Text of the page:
Poster Paper: Educational outcomes, labor market participation and childhood neighborhood exposure: Evidence from sibling comparisons in Norway

Saturday, November 4, 2017
Regency Ballroom (Hyatt Regency Chicago)

*Names in bold indicate Presenter

George Galster, Wayne State University, Anna Maria Santiago, Michigan State University, Kristin Aarland, Oslo and Akershus University and Viggo Nordvik, Nova, HiOA

Both research and our everyday experience confirm that children growing up in different (types of) neighborhoods fare differently on a number of important outcomes later in their life. William J. Wilson e.g. forcefully demonstrated this in his influential book on The truly disadvantaged: The inner city, the underclass and public policy, first published 40 years ago. A spatially uneven distribution of outcomes may be considered problematic from a social justice perspective, and consequently for social policy. Part of this uneven spatial distribution is due to sorting; different people with different initial endowments of life chances reside in different locations. However, one cannot rule out the possibility that characteristics of the childhood neighborhood exercise a causal impact upon outcomes in later life.

We study attachment to education and labor force in early adulthood, i.e. at the age of 20-22. More concisely, we analyze the probability of three different positions: that an individual is not in employment or training (NET), has completed high school and that (s)he is enrolled in higher education. The basic question is how childhood neighborhood characteristics affect the probability of each of these three outcomes. Our empirical analysis is based on a longitudinal register data set with annual information on incomes, educational achievements and family composition, covering all individuals born in Norway from 1986-1994, i.e., almost 500,000 individual observations. A nice feature of using register data is that there is no sample attrition (in excess of mortality and emigration); this is crucial when studying the interdependency between phenomena far removed in time. Furthermore, the quality of the administrative registers has been proven to be high.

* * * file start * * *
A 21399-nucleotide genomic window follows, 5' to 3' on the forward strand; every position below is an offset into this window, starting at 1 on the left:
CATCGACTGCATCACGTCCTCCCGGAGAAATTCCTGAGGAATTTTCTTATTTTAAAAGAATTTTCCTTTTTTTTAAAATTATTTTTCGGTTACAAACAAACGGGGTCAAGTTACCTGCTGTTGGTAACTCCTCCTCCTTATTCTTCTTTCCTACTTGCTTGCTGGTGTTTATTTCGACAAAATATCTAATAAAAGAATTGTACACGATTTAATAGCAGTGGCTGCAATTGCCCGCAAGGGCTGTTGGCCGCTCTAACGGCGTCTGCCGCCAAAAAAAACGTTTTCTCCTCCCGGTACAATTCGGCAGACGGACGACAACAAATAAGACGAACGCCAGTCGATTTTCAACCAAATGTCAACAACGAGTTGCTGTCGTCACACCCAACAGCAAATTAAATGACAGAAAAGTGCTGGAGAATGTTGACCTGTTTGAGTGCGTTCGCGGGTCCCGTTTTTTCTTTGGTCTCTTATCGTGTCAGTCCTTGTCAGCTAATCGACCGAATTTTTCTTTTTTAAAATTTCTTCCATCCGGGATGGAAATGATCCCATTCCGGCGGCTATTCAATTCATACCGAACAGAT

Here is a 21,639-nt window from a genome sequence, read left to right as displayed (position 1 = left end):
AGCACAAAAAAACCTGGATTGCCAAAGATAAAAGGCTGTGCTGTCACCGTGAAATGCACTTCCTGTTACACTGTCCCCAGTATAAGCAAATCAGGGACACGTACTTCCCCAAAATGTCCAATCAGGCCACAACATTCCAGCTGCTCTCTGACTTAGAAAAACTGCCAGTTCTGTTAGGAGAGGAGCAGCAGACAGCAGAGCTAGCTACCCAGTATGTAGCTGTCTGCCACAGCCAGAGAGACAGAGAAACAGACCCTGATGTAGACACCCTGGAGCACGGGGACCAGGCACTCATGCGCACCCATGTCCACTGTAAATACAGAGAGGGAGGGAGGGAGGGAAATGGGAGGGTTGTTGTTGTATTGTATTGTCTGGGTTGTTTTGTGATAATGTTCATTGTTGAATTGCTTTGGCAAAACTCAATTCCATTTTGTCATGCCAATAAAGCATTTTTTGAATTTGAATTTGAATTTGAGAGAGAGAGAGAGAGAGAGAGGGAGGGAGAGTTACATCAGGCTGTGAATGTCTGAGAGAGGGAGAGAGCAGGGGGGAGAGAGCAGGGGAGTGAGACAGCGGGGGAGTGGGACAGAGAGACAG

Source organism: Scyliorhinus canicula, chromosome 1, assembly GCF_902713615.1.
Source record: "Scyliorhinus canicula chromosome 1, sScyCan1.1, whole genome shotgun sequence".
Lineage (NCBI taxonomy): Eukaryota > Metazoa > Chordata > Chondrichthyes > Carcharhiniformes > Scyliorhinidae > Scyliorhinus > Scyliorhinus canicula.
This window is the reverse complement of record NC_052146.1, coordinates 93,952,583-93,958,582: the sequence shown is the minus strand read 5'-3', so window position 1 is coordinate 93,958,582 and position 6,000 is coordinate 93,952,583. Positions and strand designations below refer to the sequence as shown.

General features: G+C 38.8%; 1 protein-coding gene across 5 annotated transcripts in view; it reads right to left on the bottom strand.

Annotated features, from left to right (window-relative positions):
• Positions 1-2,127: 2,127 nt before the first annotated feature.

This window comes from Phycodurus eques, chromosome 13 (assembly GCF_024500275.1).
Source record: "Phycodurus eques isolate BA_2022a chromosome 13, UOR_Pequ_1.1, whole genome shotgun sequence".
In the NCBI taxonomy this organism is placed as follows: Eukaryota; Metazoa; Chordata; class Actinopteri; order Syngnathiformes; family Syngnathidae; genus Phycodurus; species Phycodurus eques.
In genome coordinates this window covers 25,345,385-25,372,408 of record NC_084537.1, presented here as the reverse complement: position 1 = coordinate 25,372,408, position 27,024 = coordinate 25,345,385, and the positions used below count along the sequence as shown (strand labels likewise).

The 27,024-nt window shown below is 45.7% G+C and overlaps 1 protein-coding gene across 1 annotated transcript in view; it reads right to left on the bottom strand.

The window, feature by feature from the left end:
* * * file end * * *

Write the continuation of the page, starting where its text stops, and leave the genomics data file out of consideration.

In order to identify the causal effect of childhood neighborhood experiences on different outcomes one would ideally want to observe the same individual simultaneously in different neighborhood contexts and compare outcomes. This is the hypothetical counterfactual or potential outcomes approach, which is obviously impossible to achieve. We will pursue an approximate strategy that utilizes the fact that siblings share unobserved (and observed) family characteristics, and the fact that families sort themselves across neighborhoods according to these characteristics. Hence, we estimate sibling fixed effect linear probability models where the core explanatories are neighborhood context experienced during childhood.

To put it simply, our sibling fixed effect approach test whether differences in outcomes between similar individuals can be attributed to differences in childhood neighborhood qualities. The context variables used will be neighborhood income levels and variation therein, prevalence of unemployment and reliance on welfare transfers, neighborhood share of adults with high and low educations levels, and the composition of the neighborhood housing stock. Siblings residing in the same family will experience the same neighborhood context at the same chronological time, but at different ages. Consequently, our results will be driven by variations between different-age siblings, i.e. non-twins. Between-siblings variation in neighborhood qualities will in part stem from variation over time in qualities of each particular neighborhood and in part, it will arise from mobility of families.